After due consideration of the application on the basis of the supporting grounds and the rival submissions, it became apparent to this court that the plaintiff seeks to have the second defendant as the only person suitable for punishment for disobedience of an order issued by this court on account of the consent entered herein on 13th July 2021 and extracted as an order of the court on 27th July 2021. The issues arising for determination are firstly, whether the application is proper and competent before the court and if so, secondly, whether the applicant has shown sufficient cause to hold the second defendant guilty of contempt of court.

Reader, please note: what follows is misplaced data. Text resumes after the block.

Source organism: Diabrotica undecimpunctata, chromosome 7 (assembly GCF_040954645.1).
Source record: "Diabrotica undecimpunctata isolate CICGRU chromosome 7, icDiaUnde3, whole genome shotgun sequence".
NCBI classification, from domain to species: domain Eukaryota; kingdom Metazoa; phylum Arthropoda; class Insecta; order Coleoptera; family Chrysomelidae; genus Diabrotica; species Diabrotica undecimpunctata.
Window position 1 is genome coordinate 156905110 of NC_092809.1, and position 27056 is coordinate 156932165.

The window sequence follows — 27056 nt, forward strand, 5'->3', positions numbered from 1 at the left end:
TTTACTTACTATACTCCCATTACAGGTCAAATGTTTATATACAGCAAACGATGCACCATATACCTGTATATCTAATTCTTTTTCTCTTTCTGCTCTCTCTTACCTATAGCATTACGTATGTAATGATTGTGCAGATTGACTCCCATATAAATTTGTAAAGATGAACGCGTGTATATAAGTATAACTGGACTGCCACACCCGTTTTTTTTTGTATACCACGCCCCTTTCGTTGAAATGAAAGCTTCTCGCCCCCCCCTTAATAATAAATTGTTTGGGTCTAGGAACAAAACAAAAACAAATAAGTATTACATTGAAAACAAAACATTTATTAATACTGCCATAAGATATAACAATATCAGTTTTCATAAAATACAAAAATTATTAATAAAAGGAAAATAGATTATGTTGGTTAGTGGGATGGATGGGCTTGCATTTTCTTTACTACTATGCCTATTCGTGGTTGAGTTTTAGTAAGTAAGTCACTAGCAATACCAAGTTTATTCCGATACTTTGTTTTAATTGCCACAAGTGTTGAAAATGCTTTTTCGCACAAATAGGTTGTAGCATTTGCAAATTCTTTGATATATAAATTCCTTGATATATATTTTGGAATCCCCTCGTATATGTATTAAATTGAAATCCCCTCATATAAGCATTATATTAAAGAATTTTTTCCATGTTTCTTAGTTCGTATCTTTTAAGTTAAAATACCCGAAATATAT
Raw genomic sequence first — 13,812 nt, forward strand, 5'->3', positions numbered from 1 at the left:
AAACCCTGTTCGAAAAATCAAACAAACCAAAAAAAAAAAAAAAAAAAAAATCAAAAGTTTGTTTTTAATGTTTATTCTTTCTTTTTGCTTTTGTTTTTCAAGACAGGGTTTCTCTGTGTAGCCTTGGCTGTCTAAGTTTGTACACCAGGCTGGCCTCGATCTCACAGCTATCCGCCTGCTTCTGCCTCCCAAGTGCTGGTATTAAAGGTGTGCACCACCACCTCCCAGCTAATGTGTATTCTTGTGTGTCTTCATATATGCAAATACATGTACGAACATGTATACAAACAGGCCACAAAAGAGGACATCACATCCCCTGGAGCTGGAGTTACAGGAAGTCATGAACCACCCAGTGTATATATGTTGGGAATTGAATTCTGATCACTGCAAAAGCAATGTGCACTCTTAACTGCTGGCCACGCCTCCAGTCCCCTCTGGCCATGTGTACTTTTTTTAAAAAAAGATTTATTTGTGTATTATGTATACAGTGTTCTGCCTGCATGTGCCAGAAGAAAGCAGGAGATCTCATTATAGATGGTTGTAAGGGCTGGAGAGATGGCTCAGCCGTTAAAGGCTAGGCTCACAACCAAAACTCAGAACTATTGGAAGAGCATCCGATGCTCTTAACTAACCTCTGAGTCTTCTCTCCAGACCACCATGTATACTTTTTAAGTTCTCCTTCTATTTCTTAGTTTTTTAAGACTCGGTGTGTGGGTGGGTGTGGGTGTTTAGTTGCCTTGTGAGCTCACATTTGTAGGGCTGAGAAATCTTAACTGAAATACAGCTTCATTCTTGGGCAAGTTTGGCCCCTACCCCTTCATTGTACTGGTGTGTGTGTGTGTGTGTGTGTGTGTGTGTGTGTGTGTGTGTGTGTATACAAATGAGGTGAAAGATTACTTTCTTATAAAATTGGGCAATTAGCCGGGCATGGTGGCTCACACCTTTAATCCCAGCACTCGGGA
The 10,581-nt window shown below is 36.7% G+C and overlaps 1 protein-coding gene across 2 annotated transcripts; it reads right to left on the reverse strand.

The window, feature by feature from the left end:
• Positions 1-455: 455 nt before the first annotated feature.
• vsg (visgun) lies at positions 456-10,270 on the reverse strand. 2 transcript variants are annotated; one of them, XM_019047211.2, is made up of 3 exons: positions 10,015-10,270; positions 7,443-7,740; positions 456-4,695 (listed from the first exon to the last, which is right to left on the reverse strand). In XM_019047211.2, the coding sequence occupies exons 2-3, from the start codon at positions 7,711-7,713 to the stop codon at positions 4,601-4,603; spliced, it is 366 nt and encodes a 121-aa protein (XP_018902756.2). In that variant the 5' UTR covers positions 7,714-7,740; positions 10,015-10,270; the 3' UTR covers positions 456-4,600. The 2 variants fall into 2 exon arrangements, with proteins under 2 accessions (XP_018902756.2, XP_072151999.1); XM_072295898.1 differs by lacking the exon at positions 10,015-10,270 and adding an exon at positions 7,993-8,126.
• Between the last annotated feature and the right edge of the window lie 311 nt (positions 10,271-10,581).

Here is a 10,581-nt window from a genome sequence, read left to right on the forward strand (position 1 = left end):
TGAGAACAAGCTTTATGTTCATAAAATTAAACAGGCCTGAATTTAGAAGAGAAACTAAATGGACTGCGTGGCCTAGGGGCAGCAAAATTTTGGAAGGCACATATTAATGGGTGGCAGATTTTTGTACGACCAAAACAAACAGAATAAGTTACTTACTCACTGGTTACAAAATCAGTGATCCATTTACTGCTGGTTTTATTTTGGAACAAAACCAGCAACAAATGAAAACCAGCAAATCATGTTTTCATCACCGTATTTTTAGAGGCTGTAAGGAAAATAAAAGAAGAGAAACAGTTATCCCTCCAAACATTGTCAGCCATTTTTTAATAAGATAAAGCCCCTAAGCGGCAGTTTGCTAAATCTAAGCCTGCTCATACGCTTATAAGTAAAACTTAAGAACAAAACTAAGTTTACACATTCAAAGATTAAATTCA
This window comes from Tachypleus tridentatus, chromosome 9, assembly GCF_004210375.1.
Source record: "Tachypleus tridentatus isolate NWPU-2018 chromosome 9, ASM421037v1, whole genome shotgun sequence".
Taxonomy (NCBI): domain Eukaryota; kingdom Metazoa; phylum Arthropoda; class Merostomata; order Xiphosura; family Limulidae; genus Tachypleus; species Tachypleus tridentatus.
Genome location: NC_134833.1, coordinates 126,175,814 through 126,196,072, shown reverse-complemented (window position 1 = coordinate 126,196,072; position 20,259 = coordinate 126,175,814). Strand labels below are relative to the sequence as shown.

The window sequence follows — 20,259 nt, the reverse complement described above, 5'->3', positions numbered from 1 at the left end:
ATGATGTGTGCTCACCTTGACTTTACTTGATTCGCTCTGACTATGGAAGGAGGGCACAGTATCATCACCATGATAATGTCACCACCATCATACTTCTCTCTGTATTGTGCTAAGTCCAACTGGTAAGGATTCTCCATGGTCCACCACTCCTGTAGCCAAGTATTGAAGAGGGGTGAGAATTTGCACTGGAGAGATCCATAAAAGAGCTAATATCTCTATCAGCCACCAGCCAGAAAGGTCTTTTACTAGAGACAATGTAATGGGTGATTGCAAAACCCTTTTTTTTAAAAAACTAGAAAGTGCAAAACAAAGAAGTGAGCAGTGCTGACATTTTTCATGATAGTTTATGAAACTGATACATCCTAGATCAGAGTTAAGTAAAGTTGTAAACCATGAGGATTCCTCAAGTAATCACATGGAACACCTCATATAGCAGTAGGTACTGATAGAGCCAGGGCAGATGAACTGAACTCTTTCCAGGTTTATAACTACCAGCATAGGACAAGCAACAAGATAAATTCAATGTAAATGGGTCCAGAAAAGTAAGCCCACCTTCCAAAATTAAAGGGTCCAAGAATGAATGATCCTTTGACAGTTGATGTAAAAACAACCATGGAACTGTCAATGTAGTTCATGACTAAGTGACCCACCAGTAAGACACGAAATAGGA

With regard to the first issue, it is notable that the main prayer (i.e prayer 3) alludes to a breach of an order granted by the court on 4th October 2017 and served upon the defendant on 27th July 2021. However, the record does not show existence of such order which cannot obviously be related to this suit which was instituted or filed in court on 15th March 2021. Also, there was no order served upon the defendant on 27th July 2021, which was the date when the actual subject order was issued. Further, prayer three (3) refers to the affected party as the second respondent and again as the defendant yet the notice of motion refers to three defendants and/or respondents. There is no clarity with regard to which of the three defendants was or is to be affected by the order sought in the application.